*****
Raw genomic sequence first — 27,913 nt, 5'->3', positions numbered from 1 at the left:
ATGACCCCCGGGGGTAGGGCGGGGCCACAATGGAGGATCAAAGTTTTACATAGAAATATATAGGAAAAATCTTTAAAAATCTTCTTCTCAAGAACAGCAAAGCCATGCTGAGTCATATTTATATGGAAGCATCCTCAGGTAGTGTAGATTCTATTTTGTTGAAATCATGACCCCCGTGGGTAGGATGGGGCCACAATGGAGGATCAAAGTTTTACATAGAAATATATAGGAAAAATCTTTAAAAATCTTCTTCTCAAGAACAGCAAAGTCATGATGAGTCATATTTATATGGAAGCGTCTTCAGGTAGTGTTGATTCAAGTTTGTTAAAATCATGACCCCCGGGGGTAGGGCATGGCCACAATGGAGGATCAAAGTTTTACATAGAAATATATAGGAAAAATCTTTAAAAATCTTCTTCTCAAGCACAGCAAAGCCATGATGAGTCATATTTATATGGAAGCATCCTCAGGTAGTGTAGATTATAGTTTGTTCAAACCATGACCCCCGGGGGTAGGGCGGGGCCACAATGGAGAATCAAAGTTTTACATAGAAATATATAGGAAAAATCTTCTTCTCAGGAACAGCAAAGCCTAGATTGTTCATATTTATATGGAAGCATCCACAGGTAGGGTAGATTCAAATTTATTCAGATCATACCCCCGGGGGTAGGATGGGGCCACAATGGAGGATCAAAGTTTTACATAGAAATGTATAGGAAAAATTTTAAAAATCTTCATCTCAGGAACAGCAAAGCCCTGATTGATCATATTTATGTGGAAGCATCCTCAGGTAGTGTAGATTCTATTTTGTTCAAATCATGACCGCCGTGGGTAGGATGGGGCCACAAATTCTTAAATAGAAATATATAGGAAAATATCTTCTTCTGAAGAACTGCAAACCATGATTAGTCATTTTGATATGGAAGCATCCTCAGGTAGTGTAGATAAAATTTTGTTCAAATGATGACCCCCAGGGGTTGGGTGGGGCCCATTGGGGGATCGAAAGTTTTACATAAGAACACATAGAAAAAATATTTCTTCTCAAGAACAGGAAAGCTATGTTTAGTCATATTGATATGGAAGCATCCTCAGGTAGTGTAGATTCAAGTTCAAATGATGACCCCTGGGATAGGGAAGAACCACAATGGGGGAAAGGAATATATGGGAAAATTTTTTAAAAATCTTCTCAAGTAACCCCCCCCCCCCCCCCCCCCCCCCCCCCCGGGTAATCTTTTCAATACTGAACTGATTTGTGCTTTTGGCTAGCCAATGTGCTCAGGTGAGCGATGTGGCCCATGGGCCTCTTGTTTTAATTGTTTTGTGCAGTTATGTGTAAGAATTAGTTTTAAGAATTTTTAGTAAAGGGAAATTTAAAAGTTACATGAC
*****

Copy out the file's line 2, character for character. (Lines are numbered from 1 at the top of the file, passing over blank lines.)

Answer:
ATGACCCCCGGGGGTAGGGCGGGGCCACAATGGAGGATCAAAGTTTTACATAGAAATATATAGGAAAAATCTTTAAAAATCTTCTTCTCAAGAACAGCAAAGCCATGCTGAGTCATATTTATATGGAAGCATCCTCAGGTAGTGTAGATTCTATTTTGTTGAAATCATGACCCCCGTGGGTAGGATGGGGCCACAATGGAGGATCAAAGTTTTACATAGAAATATATAGGAAAAATCTTTAAAAATCTTCTTCTCAAGAACAGCAAAGTCATGATGAGTCATATTTATATGGAAGCGTCTTCAGGTAGTGTTGATTCAAGTTTGTTAAAATCATGACCCCCGGGGGTAGGGCATGGCCACAATGGAGGATCAAAGTTTTACATAGAAATATATAGGAAAAATCTTTAAAAATCTTCTTCTCAAGCACAGCAAAGCCATGATGAGTCATATTTATATGGAAGCATCCTCAGGTAGTGTAGATTATAGTTTGTTCAAACCATGACCCCCGGGGGTAGGGCGGGGCCACAATGGAGAATCAAAGTTTTACATAGAAATATATAGGAAAAATCTTCTTCTCAGGAACAGCAAAGCCTAGATTGTTCATATTTATATGGAAGCATCCACAGGTAGGGTAGATTCAAATTTATTCAGATCATACCCCCGGGGGTAGGATGGGGCCACAATGGAGGATCAAAGTTTTACATAGAAATGTATAGGAAAAATTTTAAAAATCTTCATCTCAGGAACAGCAAAGCCCTGATTGATCATATTTATGTGGAAGCATCCTCAGGTAGTGTAGATTCTATTTTGTTCAAATCATGACCGCCGTGGGTAGGATGGGGCCACAAATTCTTAAATAGAAATATATAGGAAAATATCTTCTTCTGAAGAACTGCAAACCATGATTAGTCATTTTGATATGGAAGCATCCTCAGGTAGTGTAGATAAAATTTTGTTCAAATGATGACCCCCAGGGGTTGGGTGGGGCCCATTGGGGGATCGAAAGTTTTACATAAGAACACATAGAAAAAATATTTCTTCTCAAGAACAGGAAAGCTATGTTTAGTCATATTGATATGGAAGCATCCTCAGGTAGTGTAGATTCAAGTTCAAATGATGACCCCTGGGATAGGGAAGAACCACAATGGGGGAAAGGAATATATGGGAAAATTTTTTAAAAATCTTCTCAAGTAACCCCCCCCCCCCCCCCCCCCCCCCCCCCCGGGTAATCTTTTCAATACTGAACTGATTTGTGCTTTTGGCTAGCCAATGTGCTCAGGTGAGCGATGTGGCCCATGGGCCTCTTGTTTTAATTGTTTTGTGCAGTTATGTGTAAGAATTAGTTTTAAGAATTTTTAGTAAAGGGAAATTTAAAAGTTACATGAC